The Volkswagen diesel emission scandal over illegal software cheating emission tests is likely to hit Czech drivers as well. The Czech carmaker Škoda has confirmed that the device was fitted into some of its models, namely the Fabia, Roomster, Octavia and Superb manufactured between from 2009 until 2013. A spokesman for Skoda said the company was currently assessing the number of cars affected. The US Environmental Protection Agency said on Friday that Volkswagen had installed the illegal software to allow its diesel cars to produce up to 40 times more pollution than allowed. The US government has ordered VW to recall nearly 500,000 VW and Audi cars produced since 2009.
ANO party deputy leader Radmila Kleslová resigned from her post on Tuesday, saying that she had made the decision due to growing pressure from the media. Earlier this month, the news site neovlivni.cz revealed that Ms Kleslová has made a lucrative deal with the state controlled company ČEZ, receiving 100,000 crowns. According to the former deputy Finance Minister, Lukáš Wagenknecht, who revealed the information, he was pressed by Mrs Kleslová not to investigate the matter any further.
The Czech Republic will meet the commitments resulting from Tuesday’s EU agreement on the migrant crisis, Czech Foreign Minister Lubomír Zaorálek said on Wednesday. Mr. Zaoralek said a common strategy by the European Union was the only possible solution to the migrant crisis, but he warned that neither the EU nor the Czech Republic can accept an unlimited number of refugees and the quotas might mean that the Czechs would be obliged to accept tens of thousands of refugees or pay a fine.
The government has approved the draft of the state budget for 2016, with a deficit of 70 billion crowns, the government’s spokesman Martin Ayrer told the Czech News Agency on Wednesday. The proposal envisages a wage hike for firefighters, teachers, policemen and health workers, as well as extra expenditures connected to the current influx of migrants. The draft will now be discussed by the lower house.
The first passengers on a new direct Beijing to Prague air route arrived in the Czech capital on Wednesday morning. The flights, operated by the Chinese company Hainan Airlines, have made connections between the two states less expensive with the cheapest return tickets going for around CZK 12,500. Previously all air travel between the two capitals involved transfers.
President Miloš Zeman's chancellor Vratislav Mynář has failed to receive the top-level security clearance he needs to perform some of his functions, the newspaper Právo reported on Wednesday. The head of the National Security Authority, which carries out such checks, has twice met with Mr. Zeman to discuss why it had rejected his application in recent days, the daily said. In the past the president said Mr. Mynář, who applied for clearance in December 2013, could not remain in the post if he failed to receive it.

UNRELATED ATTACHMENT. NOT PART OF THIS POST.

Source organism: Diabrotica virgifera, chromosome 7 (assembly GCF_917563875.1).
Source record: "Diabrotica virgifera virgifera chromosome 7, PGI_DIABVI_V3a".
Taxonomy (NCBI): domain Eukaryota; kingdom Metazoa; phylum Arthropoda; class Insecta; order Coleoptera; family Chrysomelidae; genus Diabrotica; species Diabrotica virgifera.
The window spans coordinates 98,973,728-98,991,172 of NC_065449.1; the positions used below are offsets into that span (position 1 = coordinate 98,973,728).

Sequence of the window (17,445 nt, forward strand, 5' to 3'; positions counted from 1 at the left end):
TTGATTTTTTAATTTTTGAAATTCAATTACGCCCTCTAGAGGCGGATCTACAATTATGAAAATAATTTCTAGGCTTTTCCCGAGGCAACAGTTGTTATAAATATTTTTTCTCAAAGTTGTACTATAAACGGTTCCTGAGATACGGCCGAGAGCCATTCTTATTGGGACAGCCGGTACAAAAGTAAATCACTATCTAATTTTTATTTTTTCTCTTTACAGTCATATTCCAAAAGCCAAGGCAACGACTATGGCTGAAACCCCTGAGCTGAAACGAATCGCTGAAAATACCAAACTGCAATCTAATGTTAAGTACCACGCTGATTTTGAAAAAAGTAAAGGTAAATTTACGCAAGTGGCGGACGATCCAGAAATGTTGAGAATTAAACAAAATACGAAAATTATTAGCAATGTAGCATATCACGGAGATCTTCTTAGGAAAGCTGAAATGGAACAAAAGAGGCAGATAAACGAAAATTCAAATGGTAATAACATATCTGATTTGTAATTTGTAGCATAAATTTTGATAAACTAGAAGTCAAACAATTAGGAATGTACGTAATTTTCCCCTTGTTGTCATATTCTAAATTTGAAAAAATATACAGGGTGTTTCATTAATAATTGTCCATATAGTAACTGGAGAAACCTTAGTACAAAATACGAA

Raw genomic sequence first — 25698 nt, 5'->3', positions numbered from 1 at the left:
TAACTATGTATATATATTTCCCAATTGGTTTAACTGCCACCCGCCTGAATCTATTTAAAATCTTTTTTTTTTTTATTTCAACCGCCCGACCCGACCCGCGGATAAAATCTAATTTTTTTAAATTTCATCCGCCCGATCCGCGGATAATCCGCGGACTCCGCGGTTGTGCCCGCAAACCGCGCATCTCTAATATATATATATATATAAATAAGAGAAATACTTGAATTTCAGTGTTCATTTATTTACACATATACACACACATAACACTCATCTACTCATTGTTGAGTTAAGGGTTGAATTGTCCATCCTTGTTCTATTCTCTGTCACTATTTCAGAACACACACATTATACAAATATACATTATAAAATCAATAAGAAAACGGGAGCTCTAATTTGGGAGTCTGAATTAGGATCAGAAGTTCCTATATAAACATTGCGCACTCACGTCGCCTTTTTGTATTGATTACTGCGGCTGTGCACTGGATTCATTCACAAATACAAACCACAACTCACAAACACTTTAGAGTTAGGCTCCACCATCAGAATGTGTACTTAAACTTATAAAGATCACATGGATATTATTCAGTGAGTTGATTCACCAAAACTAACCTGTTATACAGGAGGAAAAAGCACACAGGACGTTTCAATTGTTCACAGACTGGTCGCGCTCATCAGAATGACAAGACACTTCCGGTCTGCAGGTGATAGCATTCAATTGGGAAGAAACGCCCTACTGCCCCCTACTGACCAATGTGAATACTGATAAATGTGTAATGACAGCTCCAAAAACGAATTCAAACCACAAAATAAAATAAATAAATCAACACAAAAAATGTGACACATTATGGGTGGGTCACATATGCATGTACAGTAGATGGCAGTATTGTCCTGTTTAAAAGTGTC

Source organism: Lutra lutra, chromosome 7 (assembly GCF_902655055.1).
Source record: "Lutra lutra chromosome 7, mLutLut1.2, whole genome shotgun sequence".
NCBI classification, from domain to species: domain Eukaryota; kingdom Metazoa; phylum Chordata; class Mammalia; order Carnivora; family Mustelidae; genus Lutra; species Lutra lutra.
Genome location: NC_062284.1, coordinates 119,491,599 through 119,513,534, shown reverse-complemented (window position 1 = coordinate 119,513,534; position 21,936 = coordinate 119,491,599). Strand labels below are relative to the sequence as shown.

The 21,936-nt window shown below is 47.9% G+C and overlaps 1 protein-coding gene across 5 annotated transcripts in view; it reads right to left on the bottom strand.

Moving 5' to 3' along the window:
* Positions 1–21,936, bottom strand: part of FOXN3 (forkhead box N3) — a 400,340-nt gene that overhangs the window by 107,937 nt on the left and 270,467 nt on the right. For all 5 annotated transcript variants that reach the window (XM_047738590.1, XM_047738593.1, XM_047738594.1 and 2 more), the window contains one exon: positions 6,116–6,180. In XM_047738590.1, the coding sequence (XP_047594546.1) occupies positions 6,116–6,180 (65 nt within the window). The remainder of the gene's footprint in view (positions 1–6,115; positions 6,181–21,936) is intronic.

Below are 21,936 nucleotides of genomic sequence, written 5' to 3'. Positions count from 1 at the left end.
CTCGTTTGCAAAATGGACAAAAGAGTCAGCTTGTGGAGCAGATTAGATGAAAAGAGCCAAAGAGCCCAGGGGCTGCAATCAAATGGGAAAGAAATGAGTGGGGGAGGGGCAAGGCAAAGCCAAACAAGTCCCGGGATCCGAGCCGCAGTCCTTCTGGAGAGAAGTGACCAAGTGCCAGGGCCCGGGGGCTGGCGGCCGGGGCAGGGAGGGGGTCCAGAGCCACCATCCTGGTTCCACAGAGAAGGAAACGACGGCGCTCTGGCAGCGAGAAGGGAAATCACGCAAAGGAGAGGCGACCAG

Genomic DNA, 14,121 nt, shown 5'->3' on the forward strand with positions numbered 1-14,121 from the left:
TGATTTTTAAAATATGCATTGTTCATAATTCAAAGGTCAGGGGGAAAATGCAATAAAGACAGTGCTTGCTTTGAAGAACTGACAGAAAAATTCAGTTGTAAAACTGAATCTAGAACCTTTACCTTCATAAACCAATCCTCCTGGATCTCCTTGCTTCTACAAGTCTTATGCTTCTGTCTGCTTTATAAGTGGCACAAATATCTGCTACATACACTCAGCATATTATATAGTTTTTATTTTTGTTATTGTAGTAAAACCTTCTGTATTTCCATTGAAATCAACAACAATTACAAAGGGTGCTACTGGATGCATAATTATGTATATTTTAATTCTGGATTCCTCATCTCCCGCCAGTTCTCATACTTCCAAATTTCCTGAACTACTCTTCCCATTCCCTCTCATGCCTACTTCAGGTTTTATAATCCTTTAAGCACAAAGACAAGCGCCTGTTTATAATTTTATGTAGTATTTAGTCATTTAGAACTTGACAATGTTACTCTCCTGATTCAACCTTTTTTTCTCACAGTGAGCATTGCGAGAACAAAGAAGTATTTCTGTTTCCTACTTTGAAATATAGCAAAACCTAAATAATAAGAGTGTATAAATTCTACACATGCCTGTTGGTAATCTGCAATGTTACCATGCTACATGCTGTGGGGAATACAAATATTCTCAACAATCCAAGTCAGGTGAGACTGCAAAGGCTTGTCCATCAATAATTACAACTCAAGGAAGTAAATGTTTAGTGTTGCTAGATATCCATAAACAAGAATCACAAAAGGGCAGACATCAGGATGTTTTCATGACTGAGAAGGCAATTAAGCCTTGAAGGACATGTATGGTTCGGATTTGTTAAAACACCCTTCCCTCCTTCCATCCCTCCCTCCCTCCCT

The Czech prime minister, Bohuslav Sobotka, says Tuesday's vote to introduce quotas of asylum seekers in European Union states will not resolve the refugee crisis. Mr. Sobotka said that the decision had been a bad one and that the Czech Republic would do everything in its powers to prevent the system coming into effect. The leaders of the parties in the Czech coalition government are to discuss what action to take at a meeting on Wednesday.
The Czech Republic has been defeated in a European Union vote on the allocation of set numbers of migrants to individual states. Europe's interior ministers pushed the quota system through in a qualified majority vote on Tuesday. The Czech minister of the interior, Milan Chovanec, described the vote as an empty and ineffective political gesture. The only other states to vote against the plan to spread 120,000 refugees around Europe were Slovakia, Hungary and Romania. The Czech Republic, which had long pushed for a voluntary system, will take in almost 3,000 refugees in the next two years.
President Miloš Zeman says Czech soldiers should guard the borders of their own country rather than trying to deal with the refugee crisis abroad. The head of state was reacting to a recent statement by the country’s minister of defence, Martin Stropnický, who said thousands of Czech soldiers could be deployed to provide assistance at refugee camps in states near Syria. Mr. Zeman said reservists could assist professional soldiers in guarding the borders of the Czech Republic.
A Prague court has ruled that three men wanted on terrorism charges in the USA can be extradited to that country. Ali Fayad, Faouzi Jaber and Khaled Marabi immediately filed an action against the ruling, which will now return to the Czech Supreme Court. The three were arrested in Prague in 2014 and charged with terrorism after trying to sell weapons and cocaine to US agents who passed themselves off as members of Colombia’s FARC.